Thursday, November 3, 2022

Park Chan-wook's "Decision to Leave" at SIFF Cinema & Northwest Film Forum: Oct 21 - Nov 10 & Oct 28 - Nov 23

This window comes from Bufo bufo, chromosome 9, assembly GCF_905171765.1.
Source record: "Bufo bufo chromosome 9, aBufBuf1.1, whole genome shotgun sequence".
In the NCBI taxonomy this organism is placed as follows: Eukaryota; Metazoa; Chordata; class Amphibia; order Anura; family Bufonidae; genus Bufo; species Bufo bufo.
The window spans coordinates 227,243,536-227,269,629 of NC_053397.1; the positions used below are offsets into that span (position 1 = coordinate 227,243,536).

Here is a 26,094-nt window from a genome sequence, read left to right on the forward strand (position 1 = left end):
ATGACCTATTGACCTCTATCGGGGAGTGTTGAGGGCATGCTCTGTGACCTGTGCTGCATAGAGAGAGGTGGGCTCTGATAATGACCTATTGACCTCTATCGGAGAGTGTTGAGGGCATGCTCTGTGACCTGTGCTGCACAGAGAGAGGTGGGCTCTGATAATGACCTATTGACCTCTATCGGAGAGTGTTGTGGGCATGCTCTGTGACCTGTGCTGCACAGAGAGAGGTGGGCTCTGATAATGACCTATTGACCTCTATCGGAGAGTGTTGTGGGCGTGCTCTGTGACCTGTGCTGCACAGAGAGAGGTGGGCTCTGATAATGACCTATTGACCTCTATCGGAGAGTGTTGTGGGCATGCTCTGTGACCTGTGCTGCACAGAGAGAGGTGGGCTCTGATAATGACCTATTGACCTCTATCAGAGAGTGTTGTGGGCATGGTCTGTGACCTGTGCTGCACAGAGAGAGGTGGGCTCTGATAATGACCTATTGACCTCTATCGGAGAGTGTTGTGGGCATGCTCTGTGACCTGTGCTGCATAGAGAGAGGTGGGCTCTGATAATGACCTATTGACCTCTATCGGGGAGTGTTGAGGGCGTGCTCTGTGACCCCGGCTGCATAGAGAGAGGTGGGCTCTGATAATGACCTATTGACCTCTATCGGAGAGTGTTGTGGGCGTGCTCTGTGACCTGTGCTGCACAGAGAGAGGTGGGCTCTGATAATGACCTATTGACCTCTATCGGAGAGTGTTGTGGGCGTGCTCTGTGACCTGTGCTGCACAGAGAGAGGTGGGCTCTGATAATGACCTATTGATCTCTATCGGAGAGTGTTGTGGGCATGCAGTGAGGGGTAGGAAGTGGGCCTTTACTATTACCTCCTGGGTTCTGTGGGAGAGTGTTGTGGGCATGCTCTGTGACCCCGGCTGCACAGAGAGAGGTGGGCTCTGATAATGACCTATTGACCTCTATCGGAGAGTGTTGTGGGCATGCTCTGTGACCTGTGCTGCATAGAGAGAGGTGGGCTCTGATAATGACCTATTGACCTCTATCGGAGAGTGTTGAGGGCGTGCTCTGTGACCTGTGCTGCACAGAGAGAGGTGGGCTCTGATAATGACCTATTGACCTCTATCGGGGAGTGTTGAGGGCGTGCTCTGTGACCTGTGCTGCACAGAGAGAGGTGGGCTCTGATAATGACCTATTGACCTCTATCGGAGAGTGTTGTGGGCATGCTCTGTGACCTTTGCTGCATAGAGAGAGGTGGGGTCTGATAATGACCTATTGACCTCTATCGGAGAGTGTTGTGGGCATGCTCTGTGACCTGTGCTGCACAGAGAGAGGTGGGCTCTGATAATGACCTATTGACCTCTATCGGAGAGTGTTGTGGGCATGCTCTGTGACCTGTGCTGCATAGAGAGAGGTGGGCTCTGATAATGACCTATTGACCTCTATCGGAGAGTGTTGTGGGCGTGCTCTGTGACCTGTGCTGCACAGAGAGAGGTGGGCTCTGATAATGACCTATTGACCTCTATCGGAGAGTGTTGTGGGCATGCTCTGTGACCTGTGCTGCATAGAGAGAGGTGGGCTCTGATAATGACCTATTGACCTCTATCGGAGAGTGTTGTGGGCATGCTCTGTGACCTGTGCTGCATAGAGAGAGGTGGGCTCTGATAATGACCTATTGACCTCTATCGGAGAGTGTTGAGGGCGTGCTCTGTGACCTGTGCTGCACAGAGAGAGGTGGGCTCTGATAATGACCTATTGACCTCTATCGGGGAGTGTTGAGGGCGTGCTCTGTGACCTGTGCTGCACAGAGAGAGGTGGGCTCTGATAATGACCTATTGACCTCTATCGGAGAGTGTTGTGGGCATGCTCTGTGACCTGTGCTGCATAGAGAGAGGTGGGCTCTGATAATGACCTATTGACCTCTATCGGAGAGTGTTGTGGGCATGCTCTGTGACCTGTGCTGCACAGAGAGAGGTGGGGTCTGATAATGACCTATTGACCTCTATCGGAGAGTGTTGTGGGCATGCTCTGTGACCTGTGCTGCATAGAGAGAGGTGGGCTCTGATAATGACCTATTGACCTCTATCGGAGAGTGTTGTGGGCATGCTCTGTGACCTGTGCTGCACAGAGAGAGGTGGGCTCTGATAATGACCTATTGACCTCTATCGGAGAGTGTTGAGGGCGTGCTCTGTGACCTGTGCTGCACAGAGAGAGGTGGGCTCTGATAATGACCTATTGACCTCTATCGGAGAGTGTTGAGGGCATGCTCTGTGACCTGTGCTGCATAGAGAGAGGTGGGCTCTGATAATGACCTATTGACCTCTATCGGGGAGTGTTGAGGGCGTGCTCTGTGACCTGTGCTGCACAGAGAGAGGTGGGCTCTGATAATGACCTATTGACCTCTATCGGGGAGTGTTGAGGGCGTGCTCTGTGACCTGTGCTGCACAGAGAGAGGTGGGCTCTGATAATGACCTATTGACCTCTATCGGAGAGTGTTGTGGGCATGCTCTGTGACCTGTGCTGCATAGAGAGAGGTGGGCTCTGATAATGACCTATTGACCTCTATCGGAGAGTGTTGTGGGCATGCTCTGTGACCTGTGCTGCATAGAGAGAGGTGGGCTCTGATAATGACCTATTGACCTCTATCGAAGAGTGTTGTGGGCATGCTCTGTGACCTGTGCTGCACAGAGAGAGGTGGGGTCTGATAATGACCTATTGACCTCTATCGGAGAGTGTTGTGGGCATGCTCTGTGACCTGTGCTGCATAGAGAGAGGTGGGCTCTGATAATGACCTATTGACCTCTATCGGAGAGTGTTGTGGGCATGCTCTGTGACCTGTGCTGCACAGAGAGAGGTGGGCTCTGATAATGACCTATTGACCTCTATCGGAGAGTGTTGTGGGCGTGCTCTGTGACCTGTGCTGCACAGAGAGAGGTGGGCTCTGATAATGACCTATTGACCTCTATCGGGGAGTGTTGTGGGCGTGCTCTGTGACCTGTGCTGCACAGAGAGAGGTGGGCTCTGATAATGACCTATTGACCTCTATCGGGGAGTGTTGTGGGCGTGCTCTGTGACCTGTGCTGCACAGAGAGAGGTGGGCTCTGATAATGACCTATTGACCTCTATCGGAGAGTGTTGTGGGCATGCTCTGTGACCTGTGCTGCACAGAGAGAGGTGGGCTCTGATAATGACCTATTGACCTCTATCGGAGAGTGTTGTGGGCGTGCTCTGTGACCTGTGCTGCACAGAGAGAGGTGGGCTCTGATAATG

A return to form was seen in Park Chan-wook's 2016 resetting of "Fingersmith" by Welsh writer Sarah Waters. In his hands the director of international breakout hits like "Old Boy" distorted and warped the text into his own "The Handmaiden" through numerous perspectival shifts, abundant voyeurism, and academic eroticism. Often told in the form of theatrical readings of Shunga illustrated erotica, "Park Chan-wook Returns with an Erotic Romance, Con-artist Story and Period Piece". The film's further assimilation from the vocabulary of the thriller and it's suspense built from an atmosphere of rich and erotic textures, found the director even more firmly in Hitchcock territory than usual, as discussed at length in interview with FilmStage, "Park Chan-wook Talks ‘The Handmaiden,’ Male Gaze and Queer Influence". Similarly, this year's Cannes award-winning film from the director unabashedly delves into crime thriller territory, with more than a slight resemblance in its uneven terrain and abundant twists, to Aflred Hitchcock's 1958 masterpiece. Yet "Decision to Leave" at SIFF Cinema and Northwest Film Forum this month and on Mubi this coming winter, distinguishes itself as Park's own particular brand of 21st century romantic thriller. All the while, "Park Chan-wook’s Thrilling Mystery is Noir at its Most Nourishing", offering richly satisfying points of genre reference making for a modern work within an established form. But in this case, it's precisely the protagonist detective, Hae-joon's investigative skills, matched and mirrored by Park Chan-wook and his co-writer, Chung Seo-kyung, that result in the whole of the perspective being thrown off balance. Park Hai-il captures the steady unraveling of Hae-joon, and the viewer's perspective, with an intimacy that's all the more remarkable for being concealed behind a curt, efficient veneer. The personal and professional begin to blur as Hae-joon stakes out the home of murder suspect, Seo-rae, in an invasion of privacy that she amusedly acknowledges and even, in a sense, enticingly welcomes. And it is Seo-rae, as portrayed by Tang Wei, is the pivot around which the whole mystery turns, "Decision to Leave: Tang Wei Stuns in Park Chan-wook Black-widow Noir". If thoughts turn again to Alfred Hitchcock's "Vertigo", these associations aren't misplaced. through a number of elaborately staged scenes, the director unleashes a tide of associations and allusions to that particular psychological thriller; a surveillance subject that becomes a desire subject, a noir romantic template that resets and returns to itself halfway through, and in "Vertigo's" opening, a fall from a great height being central to both stories. Park Chan-wook has shown himself to have a flair for grandiose, and sometimes indulgent, stylistic flourishes, but here he has seized upon Hitchcock's aesthetics of voyeurism and obsession, and utilized these inclinations to better serve our journey through "Decision to Leave's Labyrinth of Desire".